This is hugely inefficient, but the alternative would see unskilled 3rd world mariners being relied upon to carry tanks and trucks, bombs and bullets… if they were willing. Everyone remember when the UK couldn't get ammo to their military in the Falklands? No shipping company wanted to go into a war zone and since over 1/3 of the world's maritime officers are Indian, nobody felt particularly inclined to help the Brits. Anyways, the British Army was reduced to carrying out bayonet charges under fire from the Argentinians, who in fact had both ammo AND food.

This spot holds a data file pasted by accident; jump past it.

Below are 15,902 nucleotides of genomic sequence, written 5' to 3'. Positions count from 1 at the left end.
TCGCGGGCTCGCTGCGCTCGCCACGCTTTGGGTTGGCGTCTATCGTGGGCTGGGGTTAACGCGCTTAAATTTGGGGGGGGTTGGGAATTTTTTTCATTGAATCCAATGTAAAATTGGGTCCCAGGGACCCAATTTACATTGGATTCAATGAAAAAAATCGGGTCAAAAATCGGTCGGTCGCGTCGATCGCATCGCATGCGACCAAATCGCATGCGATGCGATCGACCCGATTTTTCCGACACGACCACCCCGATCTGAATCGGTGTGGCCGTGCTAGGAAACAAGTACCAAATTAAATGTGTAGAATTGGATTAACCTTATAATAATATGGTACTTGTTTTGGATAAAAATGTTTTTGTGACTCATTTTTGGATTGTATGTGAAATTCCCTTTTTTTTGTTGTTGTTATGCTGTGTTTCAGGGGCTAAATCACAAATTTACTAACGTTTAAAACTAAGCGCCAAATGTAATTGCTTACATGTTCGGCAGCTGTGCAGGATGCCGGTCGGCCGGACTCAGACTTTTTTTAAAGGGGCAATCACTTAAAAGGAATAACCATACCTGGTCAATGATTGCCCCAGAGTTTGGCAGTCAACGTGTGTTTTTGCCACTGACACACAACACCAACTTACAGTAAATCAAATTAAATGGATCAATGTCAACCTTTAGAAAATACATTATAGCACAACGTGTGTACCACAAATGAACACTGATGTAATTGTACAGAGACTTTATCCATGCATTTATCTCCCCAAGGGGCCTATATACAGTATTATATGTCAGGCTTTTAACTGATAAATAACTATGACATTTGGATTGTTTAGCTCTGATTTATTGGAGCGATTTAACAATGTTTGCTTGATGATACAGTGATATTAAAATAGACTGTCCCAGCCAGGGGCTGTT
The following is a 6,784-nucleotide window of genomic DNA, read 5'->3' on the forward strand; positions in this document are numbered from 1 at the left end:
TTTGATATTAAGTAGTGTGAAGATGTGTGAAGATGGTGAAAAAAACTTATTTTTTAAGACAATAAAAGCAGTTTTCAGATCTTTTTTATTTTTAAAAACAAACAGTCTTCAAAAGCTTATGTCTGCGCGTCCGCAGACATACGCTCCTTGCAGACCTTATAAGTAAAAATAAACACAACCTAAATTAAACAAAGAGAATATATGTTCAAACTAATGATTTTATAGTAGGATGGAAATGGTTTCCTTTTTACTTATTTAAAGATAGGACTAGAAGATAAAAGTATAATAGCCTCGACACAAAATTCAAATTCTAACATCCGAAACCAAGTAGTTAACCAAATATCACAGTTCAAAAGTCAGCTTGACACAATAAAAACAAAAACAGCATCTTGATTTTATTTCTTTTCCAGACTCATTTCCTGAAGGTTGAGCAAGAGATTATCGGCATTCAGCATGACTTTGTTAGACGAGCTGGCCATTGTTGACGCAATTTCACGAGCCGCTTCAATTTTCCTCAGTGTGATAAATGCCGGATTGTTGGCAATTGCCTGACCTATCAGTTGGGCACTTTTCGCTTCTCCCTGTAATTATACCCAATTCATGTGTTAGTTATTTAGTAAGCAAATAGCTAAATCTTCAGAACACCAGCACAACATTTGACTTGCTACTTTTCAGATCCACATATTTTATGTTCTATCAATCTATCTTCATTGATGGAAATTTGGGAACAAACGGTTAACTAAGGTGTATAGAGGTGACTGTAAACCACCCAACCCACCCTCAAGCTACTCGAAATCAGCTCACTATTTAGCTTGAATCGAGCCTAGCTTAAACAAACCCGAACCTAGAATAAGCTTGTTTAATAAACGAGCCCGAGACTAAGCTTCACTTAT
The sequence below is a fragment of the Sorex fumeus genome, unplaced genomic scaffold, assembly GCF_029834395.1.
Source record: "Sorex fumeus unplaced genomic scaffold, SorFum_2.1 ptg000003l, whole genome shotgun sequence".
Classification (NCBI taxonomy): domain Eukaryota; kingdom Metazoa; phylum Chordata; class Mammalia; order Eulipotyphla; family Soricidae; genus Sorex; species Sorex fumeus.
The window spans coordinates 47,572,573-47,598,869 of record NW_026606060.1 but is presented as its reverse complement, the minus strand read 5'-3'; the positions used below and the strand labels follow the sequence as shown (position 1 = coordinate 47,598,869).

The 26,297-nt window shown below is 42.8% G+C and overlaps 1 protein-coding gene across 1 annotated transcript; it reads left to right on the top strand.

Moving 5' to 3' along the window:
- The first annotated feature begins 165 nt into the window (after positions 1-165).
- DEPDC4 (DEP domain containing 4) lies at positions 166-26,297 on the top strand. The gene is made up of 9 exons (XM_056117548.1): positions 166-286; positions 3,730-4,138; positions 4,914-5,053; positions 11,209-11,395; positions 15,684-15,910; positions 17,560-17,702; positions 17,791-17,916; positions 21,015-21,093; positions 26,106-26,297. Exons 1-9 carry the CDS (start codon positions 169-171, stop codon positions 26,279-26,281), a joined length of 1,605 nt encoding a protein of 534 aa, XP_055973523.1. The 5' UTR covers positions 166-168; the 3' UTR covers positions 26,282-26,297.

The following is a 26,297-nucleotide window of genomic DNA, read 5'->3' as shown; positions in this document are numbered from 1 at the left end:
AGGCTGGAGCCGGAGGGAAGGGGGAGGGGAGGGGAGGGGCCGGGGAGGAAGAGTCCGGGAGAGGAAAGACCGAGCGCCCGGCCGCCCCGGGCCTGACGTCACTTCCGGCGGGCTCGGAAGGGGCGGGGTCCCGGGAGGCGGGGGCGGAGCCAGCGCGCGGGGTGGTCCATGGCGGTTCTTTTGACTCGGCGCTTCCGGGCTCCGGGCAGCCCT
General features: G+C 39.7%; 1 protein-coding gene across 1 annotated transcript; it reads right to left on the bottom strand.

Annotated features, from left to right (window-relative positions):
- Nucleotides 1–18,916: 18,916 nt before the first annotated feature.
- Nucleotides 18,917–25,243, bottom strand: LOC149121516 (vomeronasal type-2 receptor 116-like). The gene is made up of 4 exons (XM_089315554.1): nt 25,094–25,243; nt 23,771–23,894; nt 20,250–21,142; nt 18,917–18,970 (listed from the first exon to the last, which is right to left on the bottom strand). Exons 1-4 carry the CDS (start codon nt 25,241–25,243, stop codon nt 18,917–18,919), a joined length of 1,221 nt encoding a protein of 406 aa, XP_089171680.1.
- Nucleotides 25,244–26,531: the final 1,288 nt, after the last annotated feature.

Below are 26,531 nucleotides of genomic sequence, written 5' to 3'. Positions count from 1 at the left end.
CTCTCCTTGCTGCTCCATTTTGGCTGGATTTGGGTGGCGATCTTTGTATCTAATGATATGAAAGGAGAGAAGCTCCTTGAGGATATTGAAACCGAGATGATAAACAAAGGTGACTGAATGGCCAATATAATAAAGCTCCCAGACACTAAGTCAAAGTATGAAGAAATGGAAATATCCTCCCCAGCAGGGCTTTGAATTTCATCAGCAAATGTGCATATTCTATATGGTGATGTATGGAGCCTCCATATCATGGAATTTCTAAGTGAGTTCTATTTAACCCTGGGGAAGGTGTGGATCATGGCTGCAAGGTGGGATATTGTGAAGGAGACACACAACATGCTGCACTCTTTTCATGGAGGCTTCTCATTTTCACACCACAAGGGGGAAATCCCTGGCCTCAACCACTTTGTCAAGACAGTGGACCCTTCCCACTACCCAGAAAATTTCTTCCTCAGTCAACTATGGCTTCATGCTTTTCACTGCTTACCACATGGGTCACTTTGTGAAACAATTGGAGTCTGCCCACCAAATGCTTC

And while that's an extreme example, the 10,000 or so tugboats that move cargo within the US would be run by foreign owned, built and manned tugboats. Tugboat crews need 5-13 guys, each making between $275 and $975 a day. They can be replaced by Indonesians who get paid between $8 and $100 a day. Hell, the Ag company ADM spends millions each year lobbying for this to happen. They don't like paying American wages to get their grain down rivers to their cheap 3rd world bulk ships.
    The airline industry has similar trade protections that are certainly defined as fettered capitalism.
    So do imported construction materials. We manipulate our markets based on 2nd and 3rd order effects in most markets. Hell, tax breaks? Fettered Capitalism.